ARC Review: Summer Bird Blue by Akemi Dawn Bowman


Title: Summer Bird Blue
Author: Akemi Dawn Bowman
Publisher: Simon Pulse
Rating: 4/5 Stars
Hardcover, 368 Pages
Published September 2018


Summary: Rumi Seto spends a lot of time worrying she doesn’t have the answers to everything. What to eat, where to go, whom to love. But there is one thing she is absolutely sure of—she wants to spend the rest of her life writing music with her younger sister, Lea. Then Lea dies in a car accident, and her mother sends her away to live with her aunt in Hawaii while she deals with her own grief. Now thousands of miles from home, Rumi struggles to navigate the loss of her sister, being abandoned by her mother, and the absence of music in her life. With the help of the “boys next door”—a teenage surfer named Kai, who smiles too much and doesn’t take anything seriously, and an eighty-year-old named George Watanabe, who succumbed to his own grief years ago—Rumi attempts to find her way back to her music, to write the song she and Lea never had the chance to finish.

My review of this book was originally posted on TeenReads.com.

I received an advanced copy of Summer Bird Blue in exchange for an honest review (even though my review is a little past the actual pub date!), and I'm so glad that I did, because this is my first Akemi Dawn Bowman book and I'm already in love. (I know, I know, life got in the way and I haven't had a chance to read Starfish yet, but I really want to!) So without further ado, let's get into the review!

The first thing that drew me in about this book was the cover, which is so amazing and bright and beautiful that I had to resist the urge to show it off to everybody that I knew. I mean, just look at it -- what's not to love? I know they say not to judge a book by its cover, but the beauty of this one was definitely part of the reason I was drawn in. But it's the incredible story that follows that made me stay!

As the summary explains, Rumi's younger sister, Lea, tragically dies in a car accident, and her mother is so overwhelmed with grief that she sends Rumi to live with her aunt in Hawaii. But as beautiful as the island is, Rumi can't let her hate and fear and guilt go, and she finds herself lashing out at everyone around her. It's only when she meets some of her neighbors and starts to befriend them that she learns how to take the pain she's feeling, process it, and continue living her life instead of shutting down. All while trying to finish the song she promised her sister they'd write together.

I really liked Rumi's character, even if sometimes she felt abrasive or angry. I realized that in a lot of the books I read, the main character is always this perfect, happy-go-lucky person who might be going through something, but their general attitude about things is positive. So seeing Rumi's hurt and anger and fears all splashed across the pages made her feel so real to me, and I think it definitely gave her a lot more depth. And seeing the way the people around her didn't take her anger and just let her continue to lash out really made me laugh, too. Especially her interactions with Mr. Watanabe -- those were my favorite!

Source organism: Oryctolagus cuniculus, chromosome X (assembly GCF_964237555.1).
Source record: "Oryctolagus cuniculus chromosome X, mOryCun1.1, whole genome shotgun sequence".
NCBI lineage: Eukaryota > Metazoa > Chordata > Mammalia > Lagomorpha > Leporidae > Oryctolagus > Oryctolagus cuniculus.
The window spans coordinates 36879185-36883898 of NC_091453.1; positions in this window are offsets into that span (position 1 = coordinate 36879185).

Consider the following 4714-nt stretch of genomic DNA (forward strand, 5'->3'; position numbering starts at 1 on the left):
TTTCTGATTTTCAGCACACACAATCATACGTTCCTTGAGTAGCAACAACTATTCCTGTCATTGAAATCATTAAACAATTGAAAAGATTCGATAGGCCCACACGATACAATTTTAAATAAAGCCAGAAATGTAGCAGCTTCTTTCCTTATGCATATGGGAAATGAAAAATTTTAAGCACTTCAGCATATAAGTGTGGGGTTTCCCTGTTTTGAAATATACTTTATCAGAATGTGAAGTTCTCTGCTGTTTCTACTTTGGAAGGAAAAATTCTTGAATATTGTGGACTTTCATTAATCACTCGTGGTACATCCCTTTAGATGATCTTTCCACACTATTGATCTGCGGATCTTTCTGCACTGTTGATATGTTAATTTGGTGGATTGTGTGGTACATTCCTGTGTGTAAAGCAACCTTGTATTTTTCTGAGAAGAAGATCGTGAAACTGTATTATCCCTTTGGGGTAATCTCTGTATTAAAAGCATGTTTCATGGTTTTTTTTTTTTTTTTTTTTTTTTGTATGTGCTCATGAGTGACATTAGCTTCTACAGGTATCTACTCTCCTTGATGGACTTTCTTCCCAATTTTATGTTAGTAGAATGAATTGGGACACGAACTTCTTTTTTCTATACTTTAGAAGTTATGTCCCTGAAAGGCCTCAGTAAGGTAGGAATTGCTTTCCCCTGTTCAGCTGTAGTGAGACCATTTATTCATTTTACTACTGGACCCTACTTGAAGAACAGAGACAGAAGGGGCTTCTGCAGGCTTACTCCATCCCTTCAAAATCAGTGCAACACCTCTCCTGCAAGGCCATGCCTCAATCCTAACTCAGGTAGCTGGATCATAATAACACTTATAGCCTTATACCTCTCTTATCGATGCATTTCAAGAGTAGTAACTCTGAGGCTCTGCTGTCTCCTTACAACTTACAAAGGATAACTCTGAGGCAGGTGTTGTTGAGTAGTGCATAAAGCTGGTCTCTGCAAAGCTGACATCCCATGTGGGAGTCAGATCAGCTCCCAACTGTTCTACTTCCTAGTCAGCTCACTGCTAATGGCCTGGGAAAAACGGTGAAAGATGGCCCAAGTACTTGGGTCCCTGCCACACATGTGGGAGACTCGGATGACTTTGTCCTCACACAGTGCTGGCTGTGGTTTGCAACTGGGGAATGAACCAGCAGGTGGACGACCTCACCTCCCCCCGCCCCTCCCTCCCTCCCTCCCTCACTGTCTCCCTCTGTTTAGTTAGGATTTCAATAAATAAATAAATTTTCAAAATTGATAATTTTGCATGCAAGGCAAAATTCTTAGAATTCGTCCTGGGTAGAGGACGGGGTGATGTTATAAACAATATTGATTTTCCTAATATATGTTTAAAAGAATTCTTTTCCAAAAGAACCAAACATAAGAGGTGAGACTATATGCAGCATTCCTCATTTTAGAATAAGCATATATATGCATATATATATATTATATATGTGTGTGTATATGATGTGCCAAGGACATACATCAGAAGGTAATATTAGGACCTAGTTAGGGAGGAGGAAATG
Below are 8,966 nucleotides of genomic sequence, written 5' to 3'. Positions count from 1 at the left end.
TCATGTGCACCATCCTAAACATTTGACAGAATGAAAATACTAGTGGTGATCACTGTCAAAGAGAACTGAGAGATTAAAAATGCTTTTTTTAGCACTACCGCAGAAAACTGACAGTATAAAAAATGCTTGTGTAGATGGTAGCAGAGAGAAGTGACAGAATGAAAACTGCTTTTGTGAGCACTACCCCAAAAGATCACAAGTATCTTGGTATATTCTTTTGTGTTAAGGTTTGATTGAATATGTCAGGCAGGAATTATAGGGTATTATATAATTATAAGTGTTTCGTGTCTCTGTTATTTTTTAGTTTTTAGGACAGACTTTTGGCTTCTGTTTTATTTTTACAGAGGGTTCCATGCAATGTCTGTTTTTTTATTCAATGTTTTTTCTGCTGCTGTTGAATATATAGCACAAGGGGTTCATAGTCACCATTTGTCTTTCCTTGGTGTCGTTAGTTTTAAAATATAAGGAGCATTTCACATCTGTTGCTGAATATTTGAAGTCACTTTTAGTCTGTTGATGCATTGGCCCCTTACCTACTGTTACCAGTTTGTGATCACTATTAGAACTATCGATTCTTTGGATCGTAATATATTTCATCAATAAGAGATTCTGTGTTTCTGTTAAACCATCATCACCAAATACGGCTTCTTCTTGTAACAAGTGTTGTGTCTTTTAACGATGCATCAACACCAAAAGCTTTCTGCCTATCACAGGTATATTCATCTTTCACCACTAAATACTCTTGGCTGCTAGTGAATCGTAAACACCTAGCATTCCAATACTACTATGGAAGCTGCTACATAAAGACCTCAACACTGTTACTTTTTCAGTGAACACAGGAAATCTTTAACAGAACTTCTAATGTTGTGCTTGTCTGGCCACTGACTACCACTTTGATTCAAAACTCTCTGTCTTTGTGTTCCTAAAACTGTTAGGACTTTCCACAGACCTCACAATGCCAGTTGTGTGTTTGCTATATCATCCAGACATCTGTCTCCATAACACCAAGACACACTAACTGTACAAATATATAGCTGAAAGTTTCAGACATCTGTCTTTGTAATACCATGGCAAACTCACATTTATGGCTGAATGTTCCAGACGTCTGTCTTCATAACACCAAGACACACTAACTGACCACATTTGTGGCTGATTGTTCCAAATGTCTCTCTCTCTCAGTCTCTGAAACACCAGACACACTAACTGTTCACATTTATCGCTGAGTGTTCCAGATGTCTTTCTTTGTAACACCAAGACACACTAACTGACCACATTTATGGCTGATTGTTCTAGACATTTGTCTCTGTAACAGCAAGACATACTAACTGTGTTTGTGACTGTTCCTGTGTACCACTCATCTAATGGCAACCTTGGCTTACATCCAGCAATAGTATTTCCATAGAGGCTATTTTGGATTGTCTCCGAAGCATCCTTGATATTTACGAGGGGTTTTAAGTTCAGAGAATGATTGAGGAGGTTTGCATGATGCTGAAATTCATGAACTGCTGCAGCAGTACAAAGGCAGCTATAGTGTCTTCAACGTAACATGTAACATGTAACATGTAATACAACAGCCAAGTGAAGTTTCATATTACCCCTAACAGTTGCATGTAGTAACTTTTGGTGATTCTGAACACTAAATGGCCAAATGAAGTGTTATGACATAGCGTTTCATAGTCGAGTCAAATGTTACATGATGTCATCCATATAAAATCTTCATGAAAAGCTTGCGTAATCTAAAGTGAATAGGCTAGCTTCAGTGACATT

Rumi and Lea's relationship reminded me a lot of mine and my sister's, which was both good and bad. While they were really close sisters that loved each other and did everything together, there were also moments where Rumi would lash out and be cruel for no reason, simply out of jealousy or spite or just because she could. Seeing her reflect on those moments and realize that there were times she didn't have to be so cruel for no reason made me think of all the times I as an older sister did that to my own siblings growing up, and it made me reflect and understand how life is short, tomorrow isn't guaranteed, and I should maybe spend more time apologizing for those hurtful things than doing them just because I can. And that was really eye-opening for me.

Another thing I really enjoyed about this book was the setting. My brother is currently living in Hawaii, specifically in the areas that this book keeps mentioning, so reading this book made my heart feel warm and it reminded me of him (and the fact that I should probably call him, LOL). I think Bowman did an excellent job with creating the setting in this book, and making Hawaii seem less like something foreign and far away and more of something that the reader could settle themselves into and experience, whether or not they've actually been there.

(Minor spoilers in this paragraph, so skip ahead if you don't want the book spoiled for you!) The only thing that bummed me out a little bit with this book was the fact that I was so in love with Kai and couldn't have him -- UGH. He was seriously so kind and sarcastic and funny and definitely a great friend to Rumi. It was also really great to see how Rumi struggled with labeling her sexuality and eventually voiced the notion that she felt she may be asexual. I haven't read a lot of books with aro/ace rep, so it was really encouraging to see, and I hope that I definitely see more of it in the future!

Overall, I really enjoyed reading Summer Bird Blue. Rumi's story was painful to digest at times, because I couldn't ever imagine experiencing the horrors that she has, but I think that's also part of why I loved the story. Akemi Dawn Bowman has a talent for making me feel as a reader, weeping and laughing onto the pages. This book was definitely a gem that I'll be recommending to everyone around me (including you!), and I'm absolutely looking forward to reading more of her work in the future.



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